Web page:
Plot Details: This opinion reveals minor details about the movie's plot.
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Happy belated turkey day wishes to all of my fans out there in the dark. I just haven't had a moment to myself for weeks, what with preparing my new musical film remake of Die Hard and seeing to my other business ventures, not to mention the busy social calendar. Why, just last week I was the guest of honor at the opening of the newest Lane Bryant in Tarzana. Why they chose me for the ribbon cutting ceremony, I cannot be sure as I could not possibly look stunning in most of their clothing but a paying job is a paying job, as my agent is fond of telling me.
Normy and I spent the long holiday weekend at home at Chateau Maine. We had a lovely little catered luncheon for a few of the Hollywood old guard who are still around. Nice round helpings of turkey a la Vicki all served up by catering staff in these tasteful little turquoise sequined pilgrim outfits. After the meal, we gathered round the Steinway and sang some of the old songs and had an impromptu contest to see who could created the best night club act using only items in the room. Doris Day won. She had brought along some of her dogs from Carmel and they yodeled the choruses of 'The Lonely Goatherd' with her. There was no way my tapping on top of the piano to Tschaikowsky's first piano concerto was going to compete.
We did get to the cinema over the weekend. Our first stop was, of course, at the new dance film, Happy Feet from director George Miller starring a lot of penguins who deliver more rock'em-sock'em musical numbers in ninety minutes than Nicole Kidman and Ewan Macgregor managed in two and a quarter hours of Moulin Rouge. I was attached to this project briefly, several years ago, when the protagonist was going to be a female penguin named Mumbelina and it was to be a live action film with the actors in large plush costumes. I left the project when they went another way over the usual creative differences.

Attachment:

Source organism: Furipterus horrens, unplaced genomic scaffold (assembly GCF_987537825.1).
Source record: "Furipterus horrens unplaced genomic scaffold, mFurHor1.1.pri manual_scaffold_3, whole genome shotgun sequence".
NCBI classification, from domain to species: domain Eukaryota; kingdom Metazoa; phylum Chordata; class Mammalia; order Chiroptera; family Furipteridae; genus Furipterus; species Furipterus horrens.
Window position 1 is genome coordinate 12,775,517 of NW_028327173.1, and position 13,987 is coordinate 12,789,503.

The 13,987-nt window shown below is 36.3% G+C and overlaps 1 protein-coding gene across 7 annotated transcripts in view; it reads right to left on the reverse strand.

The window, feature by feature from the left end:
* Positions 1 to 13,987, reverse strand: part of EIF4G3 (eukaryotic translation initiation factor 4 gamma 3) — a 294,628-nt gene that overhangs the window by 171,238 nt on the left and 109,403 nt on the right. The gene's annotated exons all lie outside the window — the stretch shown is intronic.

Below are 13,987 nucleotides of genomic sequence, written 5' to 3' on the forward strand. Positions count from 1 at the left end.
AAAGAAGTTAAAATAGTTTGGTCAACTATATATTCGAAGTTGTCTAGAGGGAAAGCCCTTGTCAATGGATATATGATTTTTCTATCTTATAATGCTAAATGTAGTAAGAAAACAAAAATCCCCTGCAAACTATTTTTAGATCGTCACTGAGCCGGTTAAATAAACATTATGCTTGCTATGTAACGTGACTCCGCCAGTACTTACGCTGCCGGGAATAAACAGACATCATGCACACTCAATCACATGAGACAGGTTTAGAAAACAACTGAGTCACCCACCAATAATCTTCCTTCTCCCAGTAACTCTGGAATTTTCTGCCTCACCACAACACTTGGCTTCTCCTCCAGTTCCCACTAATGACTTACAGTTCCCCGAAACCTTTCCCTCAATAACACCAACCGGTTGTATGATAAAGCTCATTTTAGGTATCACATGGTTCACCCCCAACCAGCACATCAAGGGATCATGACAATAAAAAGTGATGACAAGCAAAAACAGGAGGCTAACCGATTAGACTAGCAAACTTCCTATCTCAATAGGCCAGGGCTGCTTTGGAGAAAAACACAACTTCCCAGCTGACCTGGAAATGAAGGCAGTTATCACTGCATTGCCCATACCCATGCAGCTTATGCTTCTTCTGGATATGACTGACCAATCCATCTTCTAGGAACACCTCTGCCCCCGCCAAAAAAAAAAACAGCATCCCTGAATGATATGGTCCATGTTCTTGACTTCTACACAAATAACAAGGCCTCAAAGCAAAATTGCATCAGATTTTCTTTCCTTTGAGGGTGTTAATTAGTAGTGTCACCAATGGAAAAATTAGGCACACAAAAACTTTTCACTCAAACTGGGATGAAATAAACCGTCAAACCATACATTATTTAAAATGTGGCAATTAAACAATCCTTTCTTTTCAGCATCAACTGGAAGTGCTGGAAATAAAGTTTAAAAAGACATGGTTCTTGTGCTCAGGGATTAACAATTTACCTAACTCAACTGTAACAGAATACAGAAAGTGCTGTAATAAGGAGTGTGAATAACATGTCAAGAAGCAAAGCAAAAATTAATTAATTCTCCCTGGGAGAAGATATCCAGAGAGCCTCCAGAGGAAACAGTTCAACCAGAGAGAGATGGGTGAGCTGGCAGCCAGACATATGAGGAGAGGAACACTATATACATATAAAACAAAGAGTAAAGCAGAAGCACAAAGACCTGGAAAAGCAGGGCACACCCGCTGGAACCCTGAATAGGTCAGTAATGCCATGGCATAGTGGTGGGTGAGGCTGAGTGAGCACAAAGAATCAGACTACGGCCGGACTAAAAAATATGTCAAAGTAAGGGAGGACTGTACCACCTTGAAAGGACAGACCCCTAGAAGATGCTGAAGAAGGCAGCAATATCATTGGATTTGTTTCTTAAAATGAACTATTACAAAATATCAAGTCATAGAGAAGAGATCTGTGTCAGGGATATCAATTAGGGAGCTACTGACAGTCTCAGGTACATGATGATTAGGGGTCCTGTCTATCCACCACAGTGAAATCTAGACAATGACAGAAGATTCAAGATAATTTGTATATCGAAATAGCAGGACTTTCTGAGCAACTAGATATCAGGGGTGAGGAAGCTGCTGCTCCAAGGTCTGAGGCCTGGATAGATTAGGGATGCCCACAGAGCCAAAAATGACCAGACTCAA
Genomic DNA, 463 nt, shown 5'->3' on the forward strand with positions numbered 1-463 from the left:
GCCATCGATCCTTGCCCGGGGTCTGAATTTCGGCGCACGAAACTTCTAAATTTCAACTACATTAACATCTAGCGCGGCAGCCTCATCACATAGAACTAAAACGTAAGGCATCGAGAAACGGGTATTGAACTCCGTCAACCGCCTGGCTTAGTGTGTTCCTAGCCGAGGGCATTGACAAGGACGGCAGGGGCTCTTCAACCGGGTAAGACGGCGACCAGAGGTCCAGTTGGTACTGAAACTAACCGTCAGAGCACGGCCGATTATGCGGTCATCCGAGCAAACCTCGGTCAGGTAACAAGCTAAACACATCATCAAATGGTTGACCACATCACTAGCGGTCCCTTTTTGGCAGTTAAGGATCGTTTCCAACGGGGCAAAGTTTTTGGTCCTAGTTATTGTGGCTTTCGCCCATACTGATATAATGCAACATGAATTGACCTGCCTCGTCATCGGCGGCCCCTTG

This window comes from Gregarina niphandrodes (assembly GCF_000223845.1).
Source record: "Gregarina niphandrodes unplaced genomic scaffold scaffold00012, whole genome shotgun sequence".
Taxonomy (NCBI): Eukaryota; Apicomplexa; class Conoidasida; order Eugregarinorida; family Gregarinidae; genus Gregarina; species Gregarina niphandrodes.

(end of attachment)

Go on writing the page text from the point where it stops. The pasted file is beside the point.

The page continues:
Happy Feet is part children's musical fantasy and part ecology lesson, taking place in the antarctic amongst the emperor penguins made famous by last years documentary, March of the Penguins. Penguin Memphis (voiced by Hugh Jackman as a two bit Elvis impersonator) meets penguin Norma Jean (voiced by Nicole Kidman as a drag queen Marilyn Monroe) and from the mating comes an egg which eventually produces Mumble (voiced by Elijah Wood who seems to have loaned his preternatural blue eyes and beatific smile to the animators - tap moves by dance genius Savion Glover in a motion capture suit). Mumble, as a penguin, is different. While the other penguins sing elaborate choruses and musical numbers and are encouraged to find their heart song, he can only emit off-key squeaks. Instead, he has the titular 'Happy Feet', tapping up a storm from the moment he leaves the egg. This aberation is considered heretical by the colony's leaders (led by a curmudgeonly old penguin voiced by Hugo Weaving) who loom over the other birds like a bevy of old puritan prelates, using the rod to keep their flock in line. Mumble, who doesn't seem to mature as the other penguins do, flubs his voice lessons, gets nowhere with his heart throb Gloria (Brittany Murphy doing a Whitney Houstonesque diva), and eventually leaves the colony determined to solve the mystery of why there are fewer fish on which to feed.